Checking Poultry Genes For Disease

US - Research funded by the U.S. Poultry & Egg Association studied the functional genomic and DNA microarray approach to identify key innate immunity genes as a novel selection method to identify chickens with increased resistance to disease.
calendar icon 27 September 2007
clock icon 3 minute read

Chickens are most susceptible to infections during their first week of life. Innate immunity is the mechanism hatchlings have to protect themselves. By identifying chickens with increased innate immune responsiveness, it is likely to select breeding stock that produce progeny with increased resistance to multiple bacterial infections, still maintaining the desired growth qualities required by industry.


  1. Employ a functional genomics approach to identify high and low responding hens and roosters within a population of broilers using an innate-immune-specific oligonucleotide microarray and quantitative real-time RT-PCR (qRT-PCR).
  2. Carry out specific matings of high and low responders (and the reciprocal matings) to produce pedigreed progeny for subsequent analyses.


  1. Characterized the innate pro-inflammatory cytokine/chemokine profile of 119 sires and showed there were distinct populations of high and low responding sires. We identified 12 sires that were high responders for three out of four parameters and 11 sires that were low responders in three out of four parameters evaluated.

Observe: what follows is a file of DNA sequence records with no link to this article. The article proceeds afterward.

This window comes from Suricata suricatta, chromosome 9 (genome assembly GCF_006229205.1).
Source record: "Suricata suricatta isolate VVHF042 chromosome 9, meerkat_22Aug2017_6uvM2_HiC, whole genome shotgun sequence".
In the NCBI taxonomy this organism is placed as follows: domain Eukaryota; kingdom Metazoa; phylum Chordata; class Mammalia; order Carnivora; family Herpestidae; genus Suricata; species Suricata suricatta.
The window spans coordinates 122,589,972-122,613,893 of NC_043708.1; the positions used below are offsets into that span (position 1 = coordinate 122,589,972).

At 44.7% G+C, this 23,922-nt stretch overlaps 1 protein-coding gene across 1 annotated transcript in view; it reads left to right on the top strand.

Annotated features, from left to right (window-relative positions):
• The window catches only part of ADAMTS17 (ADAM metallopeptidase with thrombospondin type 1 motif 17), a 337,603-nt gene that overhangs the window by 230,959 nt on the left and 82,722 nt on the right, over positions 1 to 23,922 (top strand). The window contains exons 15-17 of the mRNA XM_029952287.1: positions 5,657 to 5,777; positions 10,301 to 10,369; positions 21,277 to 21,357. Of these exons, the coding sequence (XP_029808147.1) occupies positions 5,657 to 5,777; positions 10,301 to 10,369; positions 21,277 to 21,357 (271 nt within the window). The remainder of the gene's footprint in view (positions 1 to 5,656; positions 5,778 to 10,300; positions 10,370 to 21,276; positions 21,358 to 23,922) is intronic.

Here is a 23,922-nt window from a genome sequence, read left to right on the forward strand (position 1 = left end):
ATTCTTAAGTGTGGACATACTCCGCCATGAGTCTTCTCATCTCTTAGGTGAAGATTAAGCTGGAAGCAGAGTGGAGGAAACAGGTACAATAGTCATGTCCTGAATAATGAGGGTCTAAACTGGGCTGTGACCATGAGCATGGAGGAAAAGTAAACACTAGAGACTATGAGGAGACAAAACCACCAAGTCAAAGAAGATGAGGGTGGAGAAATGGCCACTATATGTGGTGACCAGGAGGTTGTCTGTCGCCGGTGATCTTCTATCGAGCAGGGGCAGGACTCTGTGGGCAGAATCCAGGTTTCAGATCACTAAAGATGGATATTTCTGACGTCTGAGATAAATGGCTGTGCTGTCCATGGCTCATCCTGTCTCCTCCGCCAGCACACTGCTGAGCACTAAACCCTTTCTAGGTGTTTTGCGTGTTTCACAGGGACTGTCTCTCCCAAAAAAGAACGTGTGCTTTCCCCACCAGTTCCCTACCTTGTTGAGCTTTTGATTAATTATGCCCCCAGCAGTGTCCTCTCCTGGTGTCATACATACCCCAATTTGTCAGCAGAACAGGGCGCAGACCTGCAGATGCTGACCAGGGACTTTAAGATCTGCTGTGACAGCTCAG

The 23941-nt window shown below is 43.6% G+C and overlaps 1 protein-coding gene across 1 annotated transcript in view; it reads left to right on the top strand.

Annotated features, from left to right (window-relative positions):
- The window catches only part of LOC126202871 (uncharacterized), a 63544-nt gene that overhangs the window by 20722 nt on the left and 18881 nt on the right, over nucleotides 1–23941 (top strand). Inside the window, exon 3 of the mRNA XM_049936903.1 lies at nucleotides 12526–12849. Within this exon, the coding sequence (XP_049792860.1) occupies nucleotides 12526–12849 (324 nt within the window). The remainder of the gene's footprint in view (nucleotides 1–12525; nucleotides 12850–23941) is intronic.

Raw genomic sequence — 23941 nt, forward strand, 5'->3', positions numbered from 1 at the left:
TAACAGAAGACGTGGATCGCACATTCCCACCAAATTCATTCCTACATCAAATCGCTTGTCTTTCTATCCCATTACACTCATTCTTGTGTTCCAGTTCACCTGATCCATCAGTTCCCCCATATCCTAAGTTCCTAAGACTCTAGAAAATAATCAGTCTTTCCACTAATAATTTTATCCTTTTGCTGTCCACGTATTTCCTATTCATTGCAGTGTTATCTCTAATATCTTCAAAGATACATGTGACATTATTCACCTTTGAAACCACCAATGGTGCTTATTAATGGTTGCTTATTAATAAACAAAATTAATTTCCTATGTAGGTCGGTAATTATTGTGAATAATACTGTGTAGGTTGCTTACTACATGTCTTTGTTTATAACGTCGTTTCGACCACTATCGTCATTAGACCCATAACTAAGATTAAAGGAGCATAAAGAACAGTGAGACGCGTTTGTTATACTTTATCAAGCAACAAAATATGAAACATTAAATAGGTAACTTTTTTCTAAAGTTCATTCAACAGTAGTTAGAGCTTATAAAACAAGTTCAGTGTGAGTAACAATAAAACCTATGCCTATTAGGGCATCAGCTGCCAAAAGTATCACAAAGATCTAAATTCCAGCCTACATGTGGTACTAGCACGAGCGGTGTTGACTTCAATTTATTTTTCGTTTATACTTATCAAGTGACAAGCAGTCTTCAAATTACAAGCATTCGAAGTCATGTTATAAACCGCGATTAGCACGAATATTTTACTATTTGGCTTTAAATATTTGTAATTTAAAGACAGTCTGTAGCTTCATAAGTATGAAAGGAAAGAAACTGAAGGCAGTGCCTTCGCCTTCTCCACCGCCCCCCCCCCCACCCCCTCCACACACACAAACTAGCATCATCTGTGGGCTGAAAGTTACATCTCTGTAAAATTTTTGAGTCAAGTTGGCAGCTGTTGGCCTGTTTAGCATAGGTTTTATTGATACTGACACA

2. Sires from both high and low responding groups were mated to hens and a pedigreed progeny population was produced. Blood samples were collected from 213 progeny and the cytokine/chemokine profiles determined by qRT-PCR. Progeny from “high” sires had significantly higher cytokine/chemokine values compared to progeny from “low” sires. These data indicate the cytokine/chemokine profile of sires is passed to progeny.

They have shown there are clear and measurable innate immunity parameters under genetic control. This knowledge will allow Them to evaluate individual lines of chickens and provide the poultry industry with valuable information regarding the immune-competence of breeding stock. They are now moving beyond the theoretical and into the practical application with the ongoing selection trial.

They have:

  1. identified a broiler population of sires with stronger and/or weaker-than-average pro-inflammatory cytokine/chemokine responses and
  2. utilized small numbers of high and low responding sires to produce progeny with increased or decreased, respectively, pro-inflammatory cytokine/chemokine profiles.

They believe this will allow us to improve the broiler population of breeding stock by improving their immunological responsiveness. The desired growth qualities would already be in place but now the line would also have an effective pro-inflammatory innate immune response with improved resistance against diverse pathogens, as well as improved immune responses to vaccines. A new line of chickens based on selection of an innate immune response would hopefully yield birds that exhibit resistance to multiple pathogens, increased responsiveness to vaccination, require fewer antibiotics, increased livability, and are generally healthier.

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